Does Weed Control Method Impact Indiangrass Establishment and Persistence?

Does Weed Control Method Impact Indiangrass Establishment and Persistence? February 5, 2018

Alexa Johnson, Student at the University of Nebraska-Lincoln and 2017 UNL Integrated Agronomic Systems Intern
Rob Mitchell, Research Agronomist, USDA-ARS Wheat, Sorghum, and Forage Research Unit
Daren Redfearn, Nebraska Extension Forage Crop Residue Specialist
Marty Schmer, Research Agronomist, USDA-ARS Agroecosystems Management Research Unit
Hillary Booher, Research Fellow, Purdue University

Stand frequency graph with indiangrass
Figure 1. Stand frequency (%) across years for each indiangrass cultivar by weed control method. Seeding rates are averaged together. (Links to larger version.)
Graph of stand frequency of indiangrass
Figure 2. Stand frequency (%) across years for each indiangrass cultivar. Weed control methods are averaged together. (Links to larger version.)
Graph of weed control effect on DM
Figure 3. Weed control effects on dry matter yield of NE54 and Oto indiangrass averaged across seeding rate.(Links to larger version.)

Herbicides and mowing are the two common weed control methods used for establishing perennial, warm-season grasses, such as indiangrass [Sorghastrum nutans (L.) Nash]. Historically, use of indiangrass has been limited by lack of seedling tolerance to atrazine and diuron, the only labeled herbicides for indiangrass. However, the development of newer herbicides, such as Plateau, have provided additional options for establishment. Plateau is one of the few herbicides labeled for broadleaf weed control during and after establishment of indiangrass. Weed competition during establishment of perennial warm-season grasses can reduce early seedling growth and forage yield by 33%.

This study evaluated two weed control methods and seeding rates on establishment and persistence of two indiangrass cultivars, ‘Oto’ and ‘NE 54’, from 2003 to 2007. Cultivars were seeded on May 15 at 100, 200, 300, 400, or 500 pure live seed (PLS) per square meter. These five seeding rates correspond to 10, 20, 30, 40, and 50 PLS per square foot. Either mowing or Plateau was included as a method of weed control. Plateau was applied at four ounces per acre as a pre-emergent weed control and mowing was to a six-inch stubble height as needed during the growing season. In the spring of the second growing season and in each of the subsequent growing seasons, plots were fertilized with 100 lbs of nitrogen per acre. Stand frequency was determined using a  30-inch by 30-inch frequency grid. At the end of the growing season, biomass was harvested to determine yield.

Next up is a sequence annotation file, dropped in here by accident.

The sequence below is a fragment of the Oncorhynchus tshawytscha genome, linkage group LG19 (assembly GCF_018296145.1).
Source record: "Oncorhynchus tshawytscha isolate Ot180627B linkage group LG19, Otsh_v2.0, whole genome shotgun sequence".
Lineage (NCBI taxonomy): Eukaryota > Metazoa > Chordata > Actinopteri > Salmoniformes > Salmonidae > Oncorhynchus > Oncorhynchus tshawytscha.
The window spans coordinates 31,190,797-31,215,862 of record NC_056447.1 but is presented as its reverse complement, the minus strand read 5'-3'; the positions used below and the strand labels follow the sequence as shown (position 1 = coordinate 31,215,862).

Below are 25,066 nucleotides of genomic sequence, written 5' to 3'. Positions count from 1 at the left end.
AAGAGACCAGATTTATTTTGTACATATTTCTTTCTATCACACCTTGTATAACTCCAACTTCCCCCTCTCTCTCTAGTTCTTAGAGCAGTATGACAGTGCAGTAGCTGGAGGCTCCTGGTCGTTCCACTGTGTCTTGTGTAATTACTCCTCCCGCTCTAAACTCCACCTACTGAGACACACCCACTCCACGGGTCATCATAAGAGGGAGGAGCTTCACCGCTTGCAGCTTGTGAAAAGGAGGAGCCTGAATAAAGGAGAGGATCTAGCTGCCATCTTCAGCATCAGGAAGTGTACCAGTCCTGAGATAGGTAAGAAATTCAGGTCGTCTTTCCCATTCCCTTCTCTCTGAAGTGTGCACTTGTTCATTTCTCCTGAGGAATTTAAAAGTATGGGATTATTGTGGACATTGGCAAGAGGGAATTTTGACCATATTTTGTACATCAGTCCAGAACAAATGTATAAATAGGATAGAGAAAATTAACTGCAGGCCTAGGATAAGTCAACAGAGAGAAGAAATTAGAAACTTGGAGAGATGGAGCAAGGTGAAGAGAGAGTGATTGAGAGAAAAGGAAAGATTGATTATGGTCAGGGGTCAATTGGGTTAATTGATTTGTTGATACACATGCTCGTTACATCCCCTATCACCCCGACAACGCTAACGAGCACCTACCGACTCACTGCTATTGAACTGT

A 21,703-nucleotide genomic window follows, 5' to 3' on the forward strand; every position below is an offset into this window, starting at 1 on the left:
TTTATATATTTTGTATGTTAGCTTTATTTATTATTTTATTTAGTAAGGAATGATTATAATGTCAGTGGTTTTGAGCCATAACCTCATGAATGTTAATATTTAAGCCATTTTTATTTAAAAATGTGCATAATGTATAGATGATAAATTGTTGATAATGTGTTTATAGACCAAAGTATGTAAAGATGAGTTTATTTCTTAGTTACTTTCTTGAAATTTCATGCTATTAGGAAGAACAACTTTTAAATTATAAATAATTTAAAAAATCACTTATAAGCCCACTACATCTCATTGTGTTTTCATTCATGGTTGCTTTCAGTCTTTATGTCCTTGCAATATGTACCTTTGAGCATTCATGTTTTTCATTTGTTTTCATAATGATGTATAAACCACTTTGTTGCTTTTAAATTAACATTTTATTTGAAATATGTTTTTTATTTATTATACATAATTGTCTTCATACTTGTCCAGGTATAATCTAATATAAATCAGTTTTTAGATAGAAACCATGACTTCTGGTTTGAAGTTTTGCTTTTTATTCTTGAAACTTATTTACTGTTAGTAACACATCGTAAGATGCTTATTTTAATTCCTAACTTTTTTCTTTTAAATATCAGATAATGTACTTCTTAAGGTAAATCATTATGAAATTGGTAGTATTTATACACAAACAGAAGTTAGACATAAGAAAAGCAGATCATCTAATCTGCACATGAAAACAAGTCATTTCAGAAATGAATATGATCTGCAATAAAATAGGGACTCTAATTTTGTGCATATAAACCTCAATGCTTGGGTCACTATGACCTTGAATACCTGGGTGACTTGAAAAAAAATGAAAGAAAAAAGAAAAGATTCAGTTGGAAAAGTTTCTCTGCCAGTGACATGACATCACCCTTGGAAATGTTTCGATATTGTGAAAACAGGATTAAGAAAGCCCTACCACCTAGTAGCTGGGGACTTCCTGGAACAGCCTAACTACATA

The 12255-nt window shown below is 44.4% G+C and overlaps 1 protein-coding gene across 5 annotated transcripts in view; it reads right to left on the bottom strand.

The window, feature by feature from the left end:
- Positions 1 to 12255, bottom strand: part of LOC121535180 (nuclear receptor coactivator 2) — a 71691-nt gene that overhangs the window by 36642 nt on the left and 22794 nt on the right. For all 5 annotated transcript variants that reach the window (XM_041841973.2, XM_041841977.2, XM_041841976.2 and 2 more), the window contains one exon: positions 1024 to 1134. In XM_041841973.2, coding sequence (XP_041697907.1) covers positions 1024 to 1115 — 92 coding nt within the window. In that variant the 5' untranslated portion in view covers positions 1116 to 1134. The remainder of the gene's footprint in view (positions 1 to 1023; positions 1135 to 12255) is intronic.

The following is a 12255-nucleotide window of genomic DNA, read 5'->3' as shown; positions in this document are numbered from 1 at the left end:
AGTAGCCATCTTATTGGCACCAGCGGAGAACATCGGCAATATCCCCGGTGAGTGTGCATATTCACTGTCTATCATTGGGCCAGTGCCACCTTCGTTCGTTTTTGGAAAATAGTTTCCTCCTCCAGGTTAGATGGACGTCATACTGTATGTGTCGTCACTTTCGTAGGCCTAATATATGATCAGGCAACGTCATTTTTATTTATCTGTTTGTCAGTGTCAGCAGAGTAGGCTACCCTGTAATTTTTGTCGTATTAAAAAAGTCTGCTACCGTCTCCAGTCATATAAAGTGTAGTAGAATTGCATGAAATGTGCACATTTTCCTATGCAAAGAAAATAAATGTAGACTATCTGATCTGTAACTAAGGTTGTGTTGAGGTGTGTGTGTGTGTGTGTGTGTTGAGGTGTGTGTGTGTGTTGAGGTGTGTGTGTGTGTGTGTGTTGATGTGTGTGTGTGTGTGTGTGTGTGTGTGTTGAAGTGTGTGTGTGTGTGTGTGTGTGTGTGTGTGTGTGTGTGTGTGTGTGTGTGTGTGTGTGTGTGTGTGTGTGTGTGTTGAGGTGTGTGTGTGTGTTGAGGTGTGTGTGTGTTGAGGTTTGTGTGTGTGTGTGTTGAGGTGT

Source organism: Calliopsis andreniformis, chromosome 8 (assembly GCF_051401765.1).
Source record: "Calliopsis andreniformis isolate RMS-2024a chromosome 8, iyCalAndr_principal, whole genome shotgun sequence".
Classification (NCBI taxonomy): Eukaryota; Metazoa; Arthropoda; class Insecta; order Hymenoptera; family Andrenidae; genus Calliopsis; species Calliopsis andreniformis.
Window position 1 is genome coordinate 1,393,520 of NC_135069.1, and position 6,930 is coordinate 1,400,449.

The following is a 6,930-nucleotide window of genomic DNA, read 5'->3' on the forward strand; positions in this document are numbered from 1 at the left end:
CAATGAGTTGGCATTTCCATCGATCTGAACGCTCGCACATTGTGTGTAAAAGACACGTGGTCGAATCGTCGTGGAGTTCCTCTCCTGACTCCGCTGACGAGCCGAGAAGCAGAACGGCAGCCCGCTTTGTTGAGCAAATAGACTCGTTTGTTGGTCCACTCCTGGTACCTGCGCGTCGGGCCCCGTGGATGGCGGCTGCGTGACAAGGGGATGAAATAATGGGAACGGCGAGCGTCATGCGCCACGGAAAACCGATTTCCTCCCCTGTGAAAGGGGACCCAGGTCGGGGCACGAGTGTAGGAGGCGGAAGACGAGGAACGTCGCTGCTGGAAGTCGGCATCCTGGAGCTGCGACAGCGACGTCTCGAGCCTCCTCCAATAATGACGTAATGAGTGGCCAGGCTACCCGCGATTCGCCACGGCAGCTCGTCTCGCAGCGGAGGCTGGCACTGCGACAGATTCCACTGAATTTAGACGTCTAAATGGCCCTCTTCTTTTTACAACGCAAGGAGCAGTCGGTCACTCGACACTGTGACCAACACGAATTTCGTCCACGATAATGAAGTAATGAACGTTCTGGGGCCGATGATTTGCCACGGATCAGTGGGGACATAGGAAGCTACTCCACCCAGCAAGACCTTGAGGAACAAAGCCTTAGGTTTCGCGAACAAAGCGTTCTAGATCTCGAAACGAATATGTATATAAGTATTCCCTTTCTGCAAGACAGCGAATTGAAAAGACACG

Stand frequency increased with increasing seeding rates for both cultivars, although Oto was more variable across the years than NE 54 (Figure 1). During early establishment (2003 and 2004), stand frequency was the lowest for the 10 PLS ft2 seeding rate for both of the cultivars (Figure 1). At the end of the study, the 10 PLS ft2 was the only seeding rate with less than 75% stand frequency (Figure 1). With the exception of the first year for Oto, stand frequency was greater under the herbicide treatment during early stand establishment, however, stand frequency was similar for both weed control treatments after the second year of the study (Figure 2).

Stand frequency was 20% greater using herbicide during the first two to three years of establishment. Also, dry matter (DM) yield was lower with mowing for both cultivars in 2004 and 2005 (Figure 3). At the conclusion of the study in 2006, DM yields were similar for both mowing and herbicide application.

With Plateau application, seeding rates as low as 20 PLS ft2 resulted in functional, persistent indiangrass stands with greater stand frequency than mowing in the first years of establishment. All seeding rates, except for the 10 PLS ft2 seeding rate, had greater than 75% stand frequency. After five years there were no differences in persistence regardless of weed control method. This research could potentially increase interest in establishing indiangrass for uses such as pasture, bioenergy, and conservation.

Sampling indiangrass
Alexa Johnson collecting stand frequency data.

About the Author

Alexa Johnson is one of seven undergraduate students completing an Integrated Agronomic Systems Fellowship at the University of Nebraska-Lincoln in summer 2017.

She is continuing her studies at the University of Nebraska, where she is working toward a bachelor's degree with a major in grazing livestock systems and a minor in  animal science.

 

Support

Support for this project was provided by the USDA NIFA Agriculture and Food Research Initiative: Education and Literacy Initiative–Undergraduate Experiential Learning Fellowship Program and the University of Nebraska-Lincoln Department of Agronomy and Horticulture.